I'm sure I'd find this article very exciting...
if only it'd explain wth NFC _is_.
Following two years of study, and £355,000 in cash, the Department for Transport has concluded that NFC works OK for ticketing. Probably. The study, which was conducted by Consult Hyperion, included giving NFC handsets to 40 people for six months, and bench testing of Nokia's NFC handset as a payment terminal. The 52-page …
think Bluetooth but way lower power (and way lower range)
the magic which lets your card key unlock a door just by swiping it past the detector
Funnily enough there are countries in the world where NFC enabled phones are a key part of everyday life, don't require huge amounts of user training etc... but the growth in the UK will be stiffled because users will resent another Big Brother tracking technology, no-one will agree common standards (so you'll probably need several phones... one for busses, one for mainline trains, one for the tube and possibly one if you plan to visit Manchester)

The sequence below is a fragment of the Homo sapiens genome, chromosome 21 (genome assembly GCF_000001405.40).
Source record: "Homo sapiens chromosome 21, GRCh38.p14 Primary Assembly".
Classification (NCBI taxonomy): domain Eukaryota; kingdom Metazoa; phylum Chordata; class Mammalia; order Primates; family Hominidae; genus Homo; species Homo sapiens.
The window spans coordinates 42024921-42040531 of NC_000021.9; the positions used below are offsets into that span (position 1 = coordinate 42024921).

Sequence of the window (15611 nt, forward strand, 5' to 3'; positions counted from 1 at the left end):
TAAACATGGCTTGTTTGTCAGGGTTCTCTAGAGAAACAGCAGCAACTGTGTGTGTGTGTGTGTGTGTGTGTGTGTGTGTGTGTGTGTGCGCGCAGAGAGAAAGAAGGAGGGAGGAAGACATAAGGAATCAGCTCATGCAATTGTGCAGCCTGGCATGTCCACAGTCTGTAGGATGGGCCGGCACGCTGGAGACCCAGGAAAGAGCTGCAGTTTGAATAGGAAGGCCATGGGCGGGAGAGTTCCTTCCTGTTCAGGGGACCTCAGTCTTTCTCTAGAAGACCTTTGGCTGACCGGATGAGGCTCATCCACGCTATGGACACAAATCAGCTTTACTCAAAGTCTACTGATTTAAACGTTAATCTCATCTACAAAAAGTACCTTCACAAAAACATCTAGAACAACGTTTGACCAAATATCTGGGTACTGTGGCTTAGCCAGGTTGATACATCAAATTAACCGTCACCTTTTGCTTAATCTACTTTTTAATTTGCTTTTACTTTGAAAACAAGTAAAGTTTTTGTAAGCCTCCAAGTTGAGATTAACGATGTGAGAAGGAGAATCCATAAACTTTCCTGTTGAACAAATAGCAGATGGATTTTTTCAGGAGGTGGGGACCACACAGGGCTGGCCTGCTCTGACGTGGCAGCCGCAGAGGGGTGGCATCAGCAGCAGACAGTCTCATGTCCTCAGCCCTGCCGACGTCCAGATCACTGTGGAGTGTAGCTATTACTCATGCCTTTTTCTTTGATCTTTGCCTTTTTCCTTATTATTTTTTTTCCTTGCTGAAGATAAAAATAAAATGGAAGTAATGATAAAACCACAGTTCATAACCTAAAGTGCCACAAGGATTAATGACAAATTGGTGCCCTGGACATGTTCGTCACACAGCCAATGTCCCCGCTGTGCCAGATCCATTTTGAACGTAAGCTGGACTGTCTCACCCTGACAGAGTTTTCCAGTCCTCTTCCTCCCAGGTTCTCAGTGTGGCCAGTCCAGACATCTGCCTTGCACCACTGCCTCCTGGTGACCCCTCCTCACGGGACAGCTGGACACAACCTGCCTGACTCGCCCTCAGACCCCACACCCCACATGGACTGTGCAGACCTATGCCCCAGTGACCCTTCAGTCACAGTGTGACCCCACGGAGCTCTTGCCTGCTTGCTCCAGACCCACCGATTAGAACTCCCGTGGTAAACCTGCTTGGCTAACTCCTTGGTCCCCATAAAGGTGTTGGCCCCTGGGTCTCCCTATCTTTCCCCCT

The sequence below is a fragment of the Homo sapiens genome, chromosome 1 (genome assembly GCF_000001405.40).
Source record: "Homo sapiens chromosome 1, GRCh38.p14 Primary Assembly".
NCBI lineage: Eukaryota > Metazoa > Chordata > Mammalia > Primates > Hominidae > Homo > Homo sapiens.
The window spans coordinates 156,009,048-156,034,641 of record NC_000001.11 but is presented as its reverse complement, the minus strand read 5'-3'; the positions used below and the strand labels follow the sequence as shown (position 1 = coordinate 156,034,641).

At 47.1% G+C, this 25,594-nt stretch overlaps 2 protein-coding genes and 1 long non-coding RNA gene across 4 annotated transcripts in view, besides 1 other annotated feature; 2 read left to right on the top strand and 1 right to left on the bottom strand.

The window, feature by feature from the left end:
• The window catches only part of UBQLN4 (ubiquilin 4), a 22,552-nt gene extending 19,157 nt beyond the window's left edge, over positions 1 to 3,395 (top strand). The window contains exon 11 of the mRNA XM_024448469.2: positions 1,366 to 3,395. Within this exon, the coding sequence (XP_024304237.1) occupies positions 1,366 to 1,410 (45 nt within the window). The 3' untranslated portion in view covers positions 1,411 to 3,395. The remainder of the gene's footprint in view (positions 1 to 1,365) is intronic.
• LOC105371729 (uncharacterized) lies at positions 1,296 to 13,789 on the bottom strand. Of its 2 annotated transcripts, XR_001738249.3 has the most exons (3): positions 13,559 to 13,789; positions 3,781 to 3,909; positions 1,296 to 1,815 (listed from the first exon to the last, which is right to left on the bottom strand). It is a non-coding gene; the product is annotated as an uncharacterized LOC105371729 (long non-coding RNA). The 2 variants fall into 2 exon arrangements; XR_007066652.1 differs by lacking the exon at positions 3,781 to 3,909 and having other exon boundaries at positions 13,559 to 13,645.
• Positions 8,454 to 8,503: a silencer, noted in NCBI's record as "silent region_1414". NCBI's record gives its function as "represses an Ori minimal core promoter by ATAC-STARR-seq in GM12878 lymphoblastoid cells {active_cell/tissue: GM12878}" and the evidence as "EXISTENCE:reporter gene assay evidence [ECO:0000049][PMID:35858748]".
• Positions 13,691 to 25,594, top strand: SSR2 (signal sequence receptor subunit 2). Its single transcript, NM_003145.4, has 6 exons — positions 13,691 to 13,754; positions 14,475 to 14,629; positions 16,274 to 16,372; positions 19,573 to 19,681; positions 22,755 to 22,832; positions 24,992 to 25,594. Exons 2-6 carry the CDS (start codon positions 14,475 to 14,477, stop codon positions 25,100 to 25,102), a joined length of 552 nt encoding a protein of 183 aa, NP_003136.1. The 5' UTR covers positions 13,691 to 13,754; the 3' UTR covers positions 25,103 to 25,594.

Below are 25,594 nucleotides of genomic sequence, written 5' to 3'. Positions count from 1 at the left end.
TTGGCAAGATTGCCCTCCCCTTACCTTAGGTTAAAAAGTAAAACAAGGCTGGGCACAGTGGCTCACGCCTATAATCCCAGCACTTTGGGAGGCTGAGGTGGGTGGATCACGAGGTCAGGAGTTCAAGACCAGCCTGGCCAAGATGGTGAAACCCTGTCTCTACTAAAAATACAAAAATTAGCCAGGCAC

How much?! *faints*
This strikes me as a rather nifty set of projects for masters students in buisness, computer science and engineering (rough examples, projects are all inter-disciplinary now anyway), who would be able to, at a fraction of the cost, make a damn sight better judgement on viability and security of the NFC payment system.
A student to work on testing security, a student for working on standards, etc. Gives academics funding, keeps kidlums in academia, one could probably spin this as "building a partnership between government and universities in working towards a high tech britain"
....to introduce a note of negativism here but do we really need a government so callous with taxpayers' money that it hands over this kind of dosh for something a single, qualified consultant could've done in a week and less than one-tenth the cost?
Okay, find me the TorLabLidDem clone who'll say, "We'll stop spending brazillions on government IT follies."
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